Yes, you read that correctly. Meatloaf with apples. Seriously good.
So, you may remember the beginning of the Great Meatloaf Project where I recounted my childhood – scarred by meatloaf and how I was being coerced by certain readers of this blog to give meatloaf another chance. Thankfully by the power vested in caramelized onions, we found a scrumptious meatloaf that I loved.
Well, that experience led others to offer up meatloaf recipes and suggestions….most of which, if I am honest, I ignored. I’m sorry, but I’m just not interested in a meatloaf with a layer of Velveeta Cheese in the middle…as was suggested by my husband.
But in October I met my friend Mike from Milwaukee’s grandma and she told me about her Apple Meatloaf recipe. Grandmas are not to be ignored. Grandma (her name is Helen…I had to ask since everyone calls her Grandma) still cooks at a bar in Milwaukee called the K Ranch. If this recipe is any indication, I think we may have to start a whole special Grandma Helen Kenney section on Idiot’s Kitchen.
This is so good that I had 2 pieces and the leftovers the next day for lunch. Me. The Former Meatloaf Hater.
Here’s what you need:
2 1/2 pounds ground beef (80% lean), apples, eggs, onion, stuffing mix, horseradish, mustard, ketchup, salt & pepper
It is important to buy 80% lean meat. If the meat is any leaner, you will have dry meatloaf. Same goes for meatballs.
Pre-heat the oven to 350 degrees.
Finely chop an onion into very small pieces. Make the slits across the top of the onion as close together as possible. Likewise when you chop the other direction across the onion, make your slices very close together.
This will give you tiny little bits of onion. Put the diced onion in a very large bowl.
Peel 2 apples – I have Granny Smith apples because they are nice and firm and hold up well to cooking. Cut the flesh away from the apple core.
Cut the apple into very small pieces….similar but just slightly bigger than the onion pieces.
Add the apple to the big mixing bowl.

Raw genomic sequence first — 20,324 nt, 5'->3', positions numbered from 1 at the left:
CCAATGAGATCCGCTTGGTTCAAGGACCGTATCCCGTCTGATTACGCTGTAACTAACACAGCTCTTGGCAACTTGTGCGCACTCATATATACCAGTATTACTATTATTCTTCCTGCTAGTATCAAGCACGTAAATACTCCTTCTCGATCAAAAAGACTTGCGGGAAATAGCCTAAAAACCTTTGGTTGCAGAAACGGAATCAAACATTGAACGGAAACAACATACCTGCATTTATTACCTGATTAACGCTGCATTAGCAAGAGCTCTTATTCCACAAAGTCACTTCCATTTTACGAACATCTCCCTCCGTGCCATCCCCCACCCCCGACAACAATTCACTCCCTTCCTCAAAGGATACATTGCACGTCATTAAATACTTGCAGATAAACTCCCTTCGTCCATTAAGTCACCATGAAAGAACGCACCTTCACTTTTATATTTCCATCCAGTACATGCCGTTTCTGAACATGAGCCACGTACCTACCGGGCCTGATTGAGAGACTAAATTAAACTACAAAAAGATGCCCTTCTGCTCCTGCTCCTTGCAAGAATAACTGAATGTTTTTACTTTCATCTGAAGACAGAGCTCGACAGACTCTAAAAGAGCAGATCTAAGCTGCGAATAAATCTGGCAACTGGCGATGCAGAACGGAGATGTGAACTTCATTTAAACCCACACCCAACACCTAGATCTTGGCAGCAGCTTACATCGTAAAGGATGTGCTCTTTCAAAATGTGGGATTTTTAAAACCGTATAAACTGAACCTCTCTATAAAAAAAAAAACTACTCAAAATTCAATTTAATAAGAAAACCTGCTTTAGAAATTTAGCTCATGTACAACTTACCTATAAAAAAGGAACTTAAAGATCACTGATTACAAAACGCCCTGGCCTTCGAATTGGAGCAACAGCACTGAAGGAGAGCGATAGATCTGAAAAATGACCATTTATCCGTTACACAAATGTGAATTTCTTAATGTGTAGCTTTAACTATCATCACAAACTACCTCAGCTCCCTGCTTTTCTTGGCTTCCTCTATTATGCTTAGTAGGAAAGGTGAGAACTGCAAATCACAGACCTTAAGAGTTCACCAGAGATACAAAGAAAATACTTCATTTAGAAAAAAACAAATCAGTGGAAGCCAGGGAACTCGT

Add 1 1/2 cups of prepared dry stuffing mix to the bowl. I really like the Pepperidge Farm Herb Stuffing for this recipe.
Lightly beat 3 eggs to break up the yolks and add them to the bowl.
And 3 Tablespoons of Prepared Horseradish
Do you have horseradish? Whoooooboy, that will clear the cats out of the kitchen! It’s a very strong smelling root that has been ground into a paste.
You will find Prepared Horseradish (which is what we want) and also Creamy Horseradish (which we don’t) in your store in the refrigerated section. For some reason, in my store they have it near the sour cream, pre-packaged cheese and tortillas. Don’t ask me why.
Hey, now that you own horseradish, you can make killer cocktail sauce for shrimp OR bloody marys if that’s your thing.
Do not fear the horseradish! It smells strong but use all 3 Tablespoons of it. Trust me.
Add 3/4 cup of ketchup to the mixture
About 2 teaspoons of salt and lots of freshly ground pepper
Mix all of these ingredients together very thoroughly. One of the tricks to tender juicy meatloaf (and meatballs) is not to overwork the meat. Therefore, mix everything else together really well before the meat goes in.
Add the meat to the bowl and with your perfectly clean hands, mix it all together.
This is much easier to do if you’re not obsessively taking pictures of your food.
Remember our great broiler pan meatloaf technique?
Grab your broiler pan and pour about a cup of water in the bottom part.
This will create some steam during the baking to help keep the meatloaf moist and from cracking. The pan also catches the grease that cooks off of the meatloaf.
Spray the top of the broiler pan with non-stick cooking spray and form your meatloaf.
Note: this is VERY MOIST meatloaf. Don’t worry if your ingredients feel a little wet. Moist is good. Just grab the blobs of meat and form them together to make a nice looking loaf.
Bake at 350 degrees for 70 -75 minutes. Your delicious meatloaf is done when the meat thermometer reads 160 degrees.
There are no words to tell you how good this smells when it is baking. And it tastes even better!
There isn’t a huge apple flavor, but all of the ingredients combine to make an amazingly savory and tasty meatloaf. The real glory of the apples is in the moisture that they provide. So tasty and juicy.
Grandmas are the best! Thanks to Grandma Helen Kenney for this great recipe! This fine lady knows her meatloaf!
If you are lucky enough to still have YOUR grandma around, go give her a call. Oh, and get her recipes!
Here’s the recipe: